Barry Jackson

Marlins deny report they have deal with Mas; Manfred addresses Marlins issues

Marlins President David Samson, Owner Jeffrey Loria, Florida Governor Rick Scott and Major League Baseball Commissioner Rob Manfred on Fri., Feb. 13, 2015 The Marlins officially announce that they will host the 2017 MLB All-Star Game at Marlins Park.
Marlins President David Samson, Owner Jeffrey Loria, Florida Governor Rick Scott and Major League Baseball Commissioner Rob Manfred on Fri., Feb. 13, 2015 The Marlins officially announce that they will host the 2017 MLB All-Star Game at Marlins Park. MIAMI HERALD STAFF

The Marlins on Monday night denied a Forbes report that they’ve reached an agreement to sell the team to Miami businessman Jorge Mas.

“There’s no agreement reached with anyone,” Marlins president David Samson said.

The Mas group indicated they have no agreement to buy the team. Mas remains very interested and has spoken to owner Jeffrey Loria but is still doing due diligence.

“We are continuing to do our work and Jorge remains excited about the prospect of owning the team,” an official involved in Mas’ bid, with authority to speak for him, told The Miami Herald in an on-the-record statement.

The Forbes report, quoting “baseball insiders,” said Mas would buy the team for $1.17 billion.

MLB Commissioner Rob Manfred said Monday that all three groups bidding for the Marlins are “prepared to meet” the asking price and he expects resolution “in the relatively near future.”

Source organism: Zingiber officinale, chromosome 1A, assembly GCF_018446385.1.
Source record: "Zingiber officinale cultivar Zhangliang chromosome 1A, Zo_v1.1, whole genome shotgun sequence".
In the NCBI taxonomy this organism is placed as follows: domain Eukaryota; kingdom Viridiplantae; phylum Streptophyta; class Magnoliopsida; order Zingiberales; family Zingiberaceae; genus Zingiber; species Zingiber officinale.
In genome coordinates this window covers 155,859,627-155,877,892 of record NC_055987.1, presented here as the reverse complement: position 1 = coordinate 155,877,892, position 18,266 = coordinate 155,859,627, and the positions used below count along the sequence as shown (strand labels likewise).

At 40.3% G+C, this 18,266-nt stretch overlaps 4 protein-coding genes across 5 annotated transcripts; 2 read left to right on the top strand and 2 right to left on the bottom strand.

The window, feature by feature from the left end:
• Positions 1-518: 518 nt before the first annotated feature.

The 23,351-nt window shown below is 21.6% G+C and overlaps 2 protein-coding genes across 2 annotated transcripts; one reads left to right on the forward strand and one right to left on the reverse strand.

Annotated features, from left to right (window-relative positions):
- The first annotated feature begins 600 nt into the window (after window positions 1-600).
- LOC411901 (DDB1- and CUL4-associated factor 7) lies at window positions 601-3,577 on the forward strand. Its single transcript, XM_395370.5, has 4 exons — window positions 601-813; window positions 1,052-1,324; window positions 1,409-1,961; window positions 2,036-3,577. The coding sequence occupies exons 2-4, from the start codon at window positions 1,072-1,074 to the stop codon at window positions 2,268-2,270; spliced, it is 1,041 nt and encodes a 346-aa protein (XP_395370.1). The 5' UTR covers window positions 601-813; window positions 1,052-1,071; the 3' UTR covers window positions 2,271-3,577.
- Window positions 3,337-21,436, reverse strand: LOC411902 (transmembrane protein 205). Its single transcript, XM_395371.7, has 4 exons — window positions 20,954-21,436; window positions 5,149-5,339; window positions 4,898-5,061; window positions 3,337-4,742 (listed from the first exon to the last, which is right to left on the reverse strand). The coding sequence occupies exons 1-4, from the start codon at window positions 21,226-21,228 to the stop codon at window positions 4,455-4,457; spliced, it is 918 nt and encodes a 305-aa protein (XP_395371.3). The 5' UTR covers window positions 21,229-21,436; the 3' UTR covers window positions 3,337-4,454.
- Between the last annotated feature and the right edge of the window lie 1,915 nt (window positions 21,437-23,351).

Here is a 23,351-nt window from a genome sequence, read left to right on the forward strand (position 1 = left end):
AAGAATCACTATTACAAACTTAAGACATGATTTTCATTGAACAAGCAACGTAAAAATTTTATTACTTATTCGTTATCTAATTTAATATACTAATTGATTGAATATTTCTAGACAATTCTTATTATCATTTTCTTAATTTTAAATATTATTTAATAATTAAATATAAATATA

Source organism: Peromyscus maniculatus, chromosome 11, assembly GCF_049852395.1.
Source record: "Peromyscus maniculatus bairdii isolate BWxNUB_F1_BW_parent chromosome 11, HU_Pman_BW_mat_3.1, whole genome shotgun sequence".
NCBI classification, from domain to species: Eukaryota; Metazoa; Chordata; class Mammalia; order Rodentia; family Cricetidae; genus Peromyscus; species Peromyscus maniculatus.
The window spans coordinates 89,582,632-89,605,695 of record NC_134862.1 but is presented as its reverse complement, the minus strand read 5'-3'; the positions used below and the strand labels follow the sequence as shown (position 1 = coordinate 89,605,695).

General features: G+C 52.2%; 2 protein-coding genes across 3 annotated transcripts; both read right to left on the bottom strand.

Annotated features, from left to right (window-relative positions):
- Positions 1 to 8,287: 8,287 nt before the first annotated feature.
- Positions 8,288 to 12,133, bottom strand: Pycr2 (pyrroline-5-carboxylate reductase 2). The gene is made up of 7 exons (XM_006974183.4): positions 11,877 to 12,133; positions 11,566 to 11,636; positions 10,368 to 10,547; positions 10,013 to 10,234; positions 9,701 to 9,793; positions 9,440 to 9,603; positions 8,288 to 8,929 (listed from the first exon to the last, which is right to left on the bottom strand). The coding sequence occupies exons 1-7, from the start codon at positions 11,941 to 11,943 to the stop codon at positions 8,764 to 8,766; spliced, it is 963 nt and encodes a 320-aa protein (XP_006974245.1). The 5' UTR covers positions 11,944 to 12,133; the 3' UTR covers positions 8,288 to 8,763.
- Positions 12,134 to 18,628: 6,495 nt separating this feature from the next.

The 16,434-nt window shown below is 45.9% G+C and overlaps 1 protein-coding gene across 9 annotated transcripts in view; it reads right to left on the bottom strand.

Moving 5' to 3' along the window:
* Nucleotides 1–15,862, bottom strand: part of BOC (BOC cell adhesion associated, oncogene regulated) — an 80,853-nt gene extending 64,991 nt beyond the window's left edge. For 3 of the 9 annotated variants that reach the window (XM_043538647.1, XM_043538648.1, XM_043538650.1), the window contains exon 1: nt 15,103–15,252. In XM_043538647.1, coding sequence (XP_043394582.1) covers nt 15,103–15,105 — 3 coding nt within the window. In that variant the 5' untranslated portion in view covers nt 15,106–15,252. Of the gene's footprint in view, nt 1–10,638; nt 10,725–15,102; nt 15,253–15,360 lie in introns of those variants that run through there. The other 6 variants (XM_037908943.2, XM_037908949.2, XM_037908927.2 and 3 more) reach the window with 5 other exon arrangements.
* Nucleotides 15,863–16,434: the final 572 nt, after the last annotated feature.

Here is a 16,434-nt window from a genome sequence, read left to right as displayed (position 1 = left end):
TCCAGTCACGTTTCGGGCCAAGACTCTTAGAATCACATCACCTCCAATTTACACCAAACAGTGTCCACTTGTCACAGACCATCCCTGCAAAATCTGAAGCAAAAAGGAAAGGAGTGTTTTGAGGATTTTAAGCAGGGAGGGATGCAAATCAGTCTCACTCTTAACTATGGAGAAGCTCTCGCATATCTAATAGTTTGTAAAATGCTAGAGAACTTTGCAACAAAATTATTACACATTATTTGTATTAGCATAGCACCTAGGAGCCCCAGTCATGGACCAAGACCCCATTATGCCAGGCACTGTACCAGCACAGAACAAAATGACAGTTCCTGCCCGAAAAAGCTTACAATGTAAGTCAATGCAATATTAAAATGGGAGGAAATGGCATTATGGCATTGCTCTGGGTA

Manfred, speaking to The Miami Herald after conducting a town-hall meeting at the Miami Beach Convention Center, said of a sale: “I don’t think it’s days [away] but I think in the relatively near future we’ll have a conclusion to this process… The way the economics of the game work,… you certainly want to have it done by the end of the season.”

Loria continues to consider interest from groups led by Mas; Wayne Rothbaum and Tagg Romney; and Derek Jeter.

Miami Marlins coach Don Mattingly gives his thoughts about Derek Jeter, who is reportedly interested in buying the Marlins, being a MLB franchise owner before the Marlins game Wednesday, April 5, 2017, in Washington.

Manfred said all three groups remain very much alive and Loria eventually will decide a buyer. The Marlins are hoping to get at least $1.2 billion for the team.

Manfred denied a New York Post report that he’s getting impatient with the process.

“When you have something like this that becomes public before it’s resolved, you want it resolved sooner rather than later,” he said. “I’m not impatient with the process or Mr. Loria. It’s his team to sell. We’ve got three good groups out there and I’m sure it will come to a reasonably quick resolution.”

Would Mas be appealing to Manfred because he’s Miami-based, unlike the other potential lead bidders?

“We love local ownership,” Manfred responded. “Any one of these three groups, when they’re finally formed, and if they’re the selected group, will have a local presence that will be a positive from the perspective of the Marlins.”

Manfred also said the Marlins will be permitted to make whatever trades they want without MLB needing to authorize them.

“They don’t need my permission to make player moves,” he said. “Given how public the sales possibility has been and given the fact that I’m talking to [Marlins president David] Samson almost daily, I don’t think there will be any surprises here. But it’s not a permission question.”